An elephant never forgets, so,
in this cement cage in the zoo
for long years I remember:
the tall grasses and delicious leaves
of the savannah; plunging into
the river, the joy of spraying
water over myself with my trunk.
I remember dust baths, and
the trumpeting call of the herd
when it was time to move on.
I remember freedom and joy,
holding the tail of my mother,
when I was small, her tender trunk
reaching back to guide me;
the whole herd forming
a circle of protection
around me when danger
my mother's shrieks of pain
as the Two-Leggeds gunned her down,
ripping off her tusks
before she was even dead.
I remember my trauma,
my grief and shock at being in the world
without her. And then it got worse:
bad people herding me into a truck,
taking me a long way away
from my kin. I remember the big ship,
pitching and tossing. I never knew
the world could be this cruel.
I was one year old. A baby,
who only had one year
An elephant never forgets, so
I remember the kindness of
one of my caretakers; the cruelty of
another; the poking sticks,
the lashing whip. Fear, always fear,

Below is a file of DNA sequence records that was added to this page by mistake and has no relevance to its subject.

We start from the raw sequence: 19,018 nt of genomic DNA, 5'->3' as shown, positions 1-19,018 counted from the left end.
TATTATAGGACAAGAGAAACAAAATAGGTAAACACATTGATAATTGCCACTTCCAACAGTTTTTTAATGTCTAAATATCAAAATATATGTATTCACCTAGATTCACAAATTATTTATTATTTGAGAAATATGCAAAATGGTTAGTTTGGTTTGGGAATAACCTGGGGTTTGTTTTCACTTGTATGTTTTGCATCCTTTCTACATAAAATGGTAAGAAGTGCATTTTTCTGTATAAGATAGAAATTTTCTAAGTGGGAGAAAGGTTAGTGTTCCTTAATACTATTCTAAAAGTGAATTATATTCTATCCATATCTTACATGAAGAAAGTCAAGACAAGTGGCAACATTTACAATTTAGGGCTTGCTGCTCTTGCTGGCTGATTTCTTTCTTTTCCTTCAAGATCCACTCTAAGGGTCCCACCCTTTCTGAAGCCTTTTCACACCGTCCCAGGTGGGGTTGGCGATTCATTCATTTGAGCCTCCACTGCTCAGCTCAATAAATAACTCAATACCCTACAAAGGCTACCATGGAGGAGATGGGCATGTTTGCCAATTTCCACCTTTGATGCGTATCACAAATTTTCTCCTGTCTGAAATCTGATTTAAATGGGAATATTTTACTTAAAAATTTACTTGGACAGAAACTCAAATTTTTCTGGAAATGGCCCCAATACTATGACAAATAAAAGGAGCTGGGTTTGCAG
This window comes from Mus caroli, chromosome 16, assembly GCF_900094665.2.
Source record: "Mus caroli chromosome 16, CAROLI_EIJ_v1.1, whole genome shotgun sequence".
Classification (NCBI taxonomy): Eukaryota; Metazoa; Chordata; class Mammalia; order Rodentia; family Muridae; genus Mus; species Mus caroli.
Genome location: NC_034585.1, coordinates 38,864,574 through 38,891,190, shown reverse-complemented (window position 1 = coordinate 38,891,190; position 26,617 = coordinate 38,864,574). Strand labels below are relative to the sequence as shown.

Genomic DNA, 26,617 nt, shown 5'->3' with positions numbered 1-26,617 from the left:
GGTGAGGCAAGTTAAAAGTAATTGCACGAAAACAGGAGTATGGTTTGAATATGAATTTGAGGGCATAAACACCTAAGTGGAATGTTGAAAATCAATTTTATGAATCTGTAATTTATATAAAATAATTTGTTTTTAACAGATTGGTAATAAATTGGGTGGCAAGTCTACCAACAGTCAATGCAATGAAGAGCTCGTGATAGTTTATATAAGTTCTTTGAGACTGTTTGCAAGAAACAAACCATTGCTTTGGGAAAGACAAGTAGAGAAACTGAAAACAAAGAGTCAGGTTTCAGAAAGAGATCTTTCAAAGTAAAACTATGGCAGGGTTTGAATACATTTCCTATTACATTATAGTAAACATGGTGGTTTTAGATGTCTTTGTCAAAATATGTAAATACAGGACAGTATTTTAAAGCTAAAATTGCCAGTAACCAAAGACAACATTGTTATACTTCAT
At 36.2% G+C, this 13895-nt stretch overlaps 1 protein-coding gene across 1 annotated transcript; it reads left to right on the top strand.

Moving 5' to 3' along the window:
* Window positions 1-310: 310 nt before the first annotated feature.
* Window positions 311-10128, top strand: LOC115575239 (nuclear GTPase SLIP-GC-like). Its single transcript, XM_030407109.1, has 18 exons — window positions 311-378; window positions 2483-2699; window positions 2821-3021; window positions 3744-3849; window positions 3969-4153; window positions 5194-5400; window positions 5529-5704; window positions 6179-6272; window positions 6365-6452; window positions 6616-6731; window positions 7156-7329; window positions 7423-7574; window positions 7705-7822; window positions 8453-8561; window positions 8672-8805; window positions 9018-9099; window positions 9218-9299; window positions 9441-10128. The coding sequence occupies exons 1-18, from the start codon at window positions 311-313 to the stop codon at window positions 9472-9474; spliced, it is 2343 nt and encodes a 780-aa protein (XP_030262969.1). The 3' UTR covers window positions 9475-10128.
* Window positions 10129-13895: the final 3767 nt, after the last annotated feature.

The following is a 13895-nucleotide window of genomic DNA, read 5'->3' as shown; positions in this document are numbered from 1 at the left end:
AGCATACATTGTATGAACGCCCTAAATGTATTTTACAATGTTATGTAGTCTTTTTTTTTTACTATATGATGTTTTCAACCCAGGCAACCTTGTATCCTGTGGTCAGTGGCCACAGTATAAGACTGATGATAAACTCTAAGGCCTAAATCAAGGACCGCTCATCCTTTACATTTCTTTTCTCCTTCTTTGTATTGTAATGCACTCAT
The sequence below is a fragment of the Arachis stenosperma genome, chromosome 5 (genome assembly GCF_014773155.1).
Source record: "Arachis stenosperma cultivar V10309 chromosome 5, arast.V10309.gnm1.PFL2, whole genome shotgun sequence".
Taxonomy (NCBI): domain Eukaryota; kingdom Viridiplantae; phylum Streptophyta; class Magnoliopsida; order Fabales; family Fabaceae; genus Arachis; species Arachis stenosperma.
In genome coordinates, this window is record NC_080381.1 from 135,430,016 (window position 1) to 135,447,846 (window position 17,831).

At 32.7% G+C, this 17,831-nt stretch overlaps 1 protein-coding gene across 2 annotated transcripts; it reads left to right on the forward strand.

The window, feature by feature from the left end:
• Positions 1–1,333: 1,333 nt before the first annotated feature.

vigilance at each approaching stranger:
does it have a soul, or is it
one of the Others,
the ones with dead eyes
and no hearts?
Thirty-five long years have gone by in this sad
little cavern. They call me the loneliest
elephant on earth but I know there are others.
Across the sea, I can feel the herd yearning
for me as I long for them, pining for the
wide yellow grasslands of my youth,
for my mother and aunts,
for those days when I ran and played
with the other calves.
Now They are coming; again, a crate,
once more I am taken to an unknown place.
But wait! Here there are others of my kind.
For the first time in years, my trunk
touches another's with relief and joy.
Perhaps here, my heart will begin to heal.
I beg them with my eyes: please,
oh, please, let me stay.
I used poetic license to describe the background of my elephant. I don't know Kavaan's history when he was a yearling. He is 36, and has been in a zoo in Pakistan for 35 years, so there was likely trauma. He now is in a sanctuary in Cambodia, part of a herd again at last, though elephants usually stay, if not interfered with, in their matrilineal families.
I am certain that elephants, along with the other wild creatures, know exactly how dangerous humans are. The wild ones already feel the effects of the climate crisis most keenly. The only beings who prefer the comfort of denial are we humans, even though the crisis is accelerating at a terrifying rate.
for my prompt at earthweal where we are considering When Animals Speak, writing in the voice of a non-human being, about how they are impacted by humankind and/or the climate crisis.